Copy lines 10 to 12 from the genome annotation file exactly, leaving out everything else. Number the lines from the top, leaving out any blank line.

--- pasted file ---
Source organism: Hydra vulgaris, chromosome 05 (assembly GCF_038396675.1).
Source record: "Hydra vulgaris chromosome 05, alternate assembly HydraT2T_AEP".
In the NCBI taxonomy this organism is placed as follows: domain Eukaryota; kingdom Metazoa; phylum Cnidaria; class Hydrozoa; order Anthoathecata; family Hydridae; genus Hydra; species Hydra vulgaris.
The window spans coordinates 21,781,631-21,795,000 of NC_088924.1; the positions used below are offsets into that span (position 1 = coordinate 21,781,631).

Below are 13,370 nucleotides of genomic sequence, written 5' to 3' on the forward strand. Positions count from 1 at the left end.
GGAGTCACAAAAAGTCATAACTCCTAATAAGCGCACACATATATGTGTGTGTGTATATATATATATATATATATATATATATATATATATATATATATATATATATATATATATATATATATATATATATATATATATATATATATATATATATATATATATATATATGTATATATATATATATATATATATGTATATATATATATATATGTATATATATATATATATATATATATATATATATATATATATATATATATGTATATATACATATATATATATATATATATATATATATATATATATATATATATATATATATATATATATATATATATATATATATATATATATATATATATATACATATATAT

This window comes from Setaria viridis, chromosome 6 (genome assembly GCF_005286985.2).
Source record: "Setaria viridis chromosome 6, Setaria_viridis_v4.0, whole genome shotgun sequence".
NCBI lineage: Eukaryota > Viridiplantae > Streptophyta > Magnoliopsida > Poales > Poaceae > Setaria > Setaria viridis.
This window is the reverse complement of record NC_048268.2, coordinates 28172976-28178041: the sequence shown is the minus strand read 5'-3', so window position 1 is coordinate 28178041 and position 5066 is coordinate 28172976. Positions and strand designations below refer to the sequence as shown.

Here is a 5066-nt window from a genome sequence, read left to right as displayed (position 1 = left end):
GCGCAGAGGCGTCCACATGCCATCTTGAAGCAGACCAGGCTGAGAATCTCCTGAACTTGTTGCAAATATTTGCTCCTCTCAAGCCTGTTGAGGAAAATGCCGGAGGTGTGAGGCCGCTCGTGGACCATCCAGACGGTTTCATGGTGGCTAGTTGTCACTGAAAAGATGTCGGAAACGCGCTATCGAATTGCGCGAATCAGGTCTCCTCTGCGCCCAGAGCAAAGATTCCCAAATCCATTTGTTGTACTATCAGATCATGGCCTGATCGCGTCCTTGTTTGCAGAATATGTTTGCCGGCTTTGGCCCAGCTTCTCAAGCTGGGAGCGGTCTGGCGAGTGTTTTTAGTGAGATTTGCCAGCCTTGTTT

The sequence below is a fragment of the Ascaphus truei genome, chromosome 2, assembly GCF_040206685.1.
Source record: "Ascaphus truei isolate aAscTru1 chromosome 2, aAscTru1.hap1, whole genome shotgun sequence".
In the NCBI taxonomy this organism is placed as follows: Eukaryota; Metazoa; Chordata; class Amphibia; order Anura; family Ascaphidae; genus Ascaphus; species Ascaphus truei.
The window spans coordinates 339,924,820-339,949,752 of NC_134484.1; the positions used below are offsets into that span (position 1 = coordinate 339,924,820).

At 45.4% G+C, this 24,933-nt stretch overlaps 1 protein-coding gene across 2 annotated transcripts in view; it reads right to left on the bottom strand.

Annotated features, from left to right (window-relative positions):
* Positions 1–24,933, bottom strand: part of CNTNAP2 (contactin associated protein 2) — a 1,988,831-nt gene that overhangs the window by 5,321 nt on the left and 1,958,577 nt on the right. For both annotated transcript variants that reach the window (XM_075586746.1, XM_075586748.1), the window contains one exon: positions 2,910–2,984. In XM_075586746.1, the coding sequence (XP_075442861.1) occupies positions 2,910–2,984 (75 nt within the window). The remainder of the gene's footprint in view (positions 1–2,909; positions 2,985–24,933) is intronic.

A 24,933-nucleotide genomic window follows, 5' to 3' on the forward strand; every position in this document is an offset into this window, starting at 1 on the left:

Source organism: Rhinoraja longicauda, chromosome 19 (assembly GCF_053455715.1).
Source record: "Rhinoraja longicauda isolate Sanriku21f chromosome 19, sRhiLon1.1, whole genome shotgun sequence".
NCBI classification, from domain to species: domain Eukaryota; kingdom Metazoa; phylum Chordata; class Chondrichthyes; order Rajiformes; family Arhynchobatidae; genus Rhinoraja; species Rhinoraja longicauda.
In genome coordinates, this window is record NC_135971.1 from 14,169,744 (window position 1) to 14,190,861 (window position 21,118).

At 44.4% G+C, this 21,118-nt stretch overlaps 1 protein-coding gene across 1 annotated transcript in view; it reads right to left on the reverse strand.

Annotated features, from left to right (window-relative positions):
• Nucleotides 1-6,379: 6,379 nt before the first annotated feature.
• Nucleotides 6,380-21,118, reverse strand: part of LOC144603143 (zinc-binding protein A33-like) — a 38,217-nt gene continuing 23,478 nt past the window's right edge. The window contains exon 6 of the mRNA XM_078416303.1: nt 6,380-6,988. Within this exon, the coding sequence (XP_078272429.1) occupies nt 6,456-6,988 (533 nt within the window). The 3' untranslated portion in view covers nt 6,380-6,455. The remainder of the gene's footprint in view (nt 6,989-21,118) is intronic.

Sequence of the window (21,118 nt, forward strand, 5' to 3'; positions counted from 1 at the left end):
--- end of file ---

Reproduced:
This window is the reverse complement of record NC_048268.2, coordinates 28172976-28178041: the sequence shown is the minus strand read 5'-3', so window position 1 is coordinate 28178041 and position 5066 is coordinate 28172976. Positions and strand designations below refer to the sequence as shown.

Here is a 5066-nt window from a genome sequence, read left to right as displayed (position 1 = left end):
GCGCAGAGGCGTCCACATGCCATCTTGAAGCAGACCAGGCTGAGAATCTCCTGAACTTGTTGCAAATATTTGCTCCTCTCAAGCCTGTTGAGGAAAATGCCGGAGGTGTGAGGCCGCTCGTGGACCATCCAGACGGTTTCATGGTGGCTAGTTGTCACTGAAAAGATGTCGGAAACGCGCTATCGAATTGCGCGAATCAGGTCTCCTCTGCGCCCAGAGCAAAGATTCCCAAATCCATTTGTTGTACTATCAGATCATGGCCTGATCGCGTCCTTGTTTGCAGAATATGTTTGCCGGCTTTGGCCCAGCTTCTCAAGCTGGGAGCGGTCTGGCGAGTGTTTTTAGTGAGATTTGCCAGCCTTGTTT